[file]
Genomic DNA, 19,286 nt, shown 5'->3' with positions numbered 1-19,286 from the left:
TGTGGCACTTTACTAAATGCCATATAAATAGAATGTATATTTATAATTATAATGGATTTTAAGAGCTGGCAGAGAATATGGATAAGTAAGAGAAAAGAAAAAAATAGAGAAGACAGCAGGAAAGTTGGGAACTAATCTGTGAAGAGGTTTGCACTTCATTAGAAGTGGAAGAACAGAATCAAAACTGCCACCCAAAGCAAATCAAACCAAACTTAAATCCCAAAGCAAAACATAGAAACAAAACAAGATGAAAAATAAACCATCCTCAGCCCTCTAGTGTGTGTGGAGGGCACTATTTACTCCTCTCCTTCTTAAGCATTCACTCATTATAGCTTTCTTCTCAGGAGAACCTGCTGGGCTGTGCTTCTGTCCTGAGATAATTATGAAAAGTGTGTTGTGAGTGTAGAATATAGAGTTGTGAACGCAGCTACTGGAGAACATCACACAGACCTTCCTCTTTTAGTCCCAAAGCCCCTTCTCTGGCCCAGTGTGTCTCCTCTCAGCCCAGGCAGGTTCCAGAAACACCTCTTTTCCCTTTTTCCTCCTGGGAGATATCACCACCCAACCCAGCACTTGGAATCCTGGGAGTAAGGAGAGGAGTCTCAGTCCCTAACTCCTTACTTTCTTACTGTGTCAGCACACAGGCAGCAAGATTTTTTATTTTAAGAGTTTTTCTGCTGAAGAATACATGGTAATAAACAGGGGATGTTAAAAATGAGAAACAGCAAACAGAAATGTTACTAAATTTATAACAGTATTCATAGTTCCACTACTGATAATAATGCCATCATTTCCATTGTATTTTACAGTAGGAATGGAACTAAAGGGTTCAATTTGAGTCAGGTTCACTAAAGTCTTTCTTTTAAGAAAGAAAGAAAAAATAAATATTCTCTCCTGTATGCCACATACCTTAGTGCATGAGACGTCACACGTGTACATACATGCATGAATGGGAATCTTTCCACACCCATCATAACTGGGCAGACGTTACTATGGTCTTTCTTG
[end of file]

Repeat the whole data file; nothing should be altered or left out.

Genomic DNA, 19,286 nt, shown 5'->3' with positions numbered 1-19,286 from the left:
TGTGGCACTTTACTAAATGCCATATAAATAGAATGTATATTTATAATTATAATGGATTTTAAGAGCTGGCAGAGAATATGGATAAGTAAGAGAAAAGAAAAAAATAGAGAAGACAGCAGGAAAGTTGGGAACTAATCTGTGAAGAGGTTTGCACTTCATTAGAAGTGGAAGAACAGAATCAAAACTGCCACCCAAAGCAAATCAAACCAAACTTAAATCCCAAAGCAAAACATAGAAACAAAACAAGATGAAAAATAAACCATCCTCAGCCCTCTAGTGTGTGTGGAGGGCACTATTTACTCCTCTCCTTCTTAAGCATTCACTCATTATAGCTTTCTTCTCAGGAGAACCTGCTGGGCTGTGCTTCTGTCCTGAGATAATTATGAAAAGTGTGTTGTGAGTGTAGAATATAGAGTTGTGAACGCAGCTACTGGAGAACATCACACAGACCTTCCTCTTTTAGTCCCAAAGCCCCTTCTCTGGCCCAGTGTGTCTCCTCTCAGCCCAGGCAGGTTCCAGAAACACCTCTTTTCCCTTTTTCCTCCTGGGAGATATCACCACCCAACCCAGCACTTGGAATCCTGGGAGTAAGGAGAGGAGTCTCAGTCCCTAACTCCTTACTTTCTTACTGTGTCAGCACACAGGCAGCAAGATTTTTTATTTTAAGAGTTTTTCTGCTGAAGAATACATGGTAATAAACAGGGGATGTTAAAAATGAGAAACAGCAAACAGAAATGTTACTAAATTTATAACAGTATTCATAGTTCCACTACTGATAATAATGCCATCATTTCCATTGTATTTTACAGTAGGAATGGAACTAAAGGGTTCAATTTGAGTCAGGTTCACTAAAGTCTTTCTTTTAAGAAAGAAAGAAAAAATAAATATTCTCTCCTGTATGCCACATACCTTAGTGCATGAGACGTCACACGTGTACATACATGCATGAATGGGAATCTTTCCACACCCATCATAACTGGGCAGACGTTACTATGGTCTTTCTTG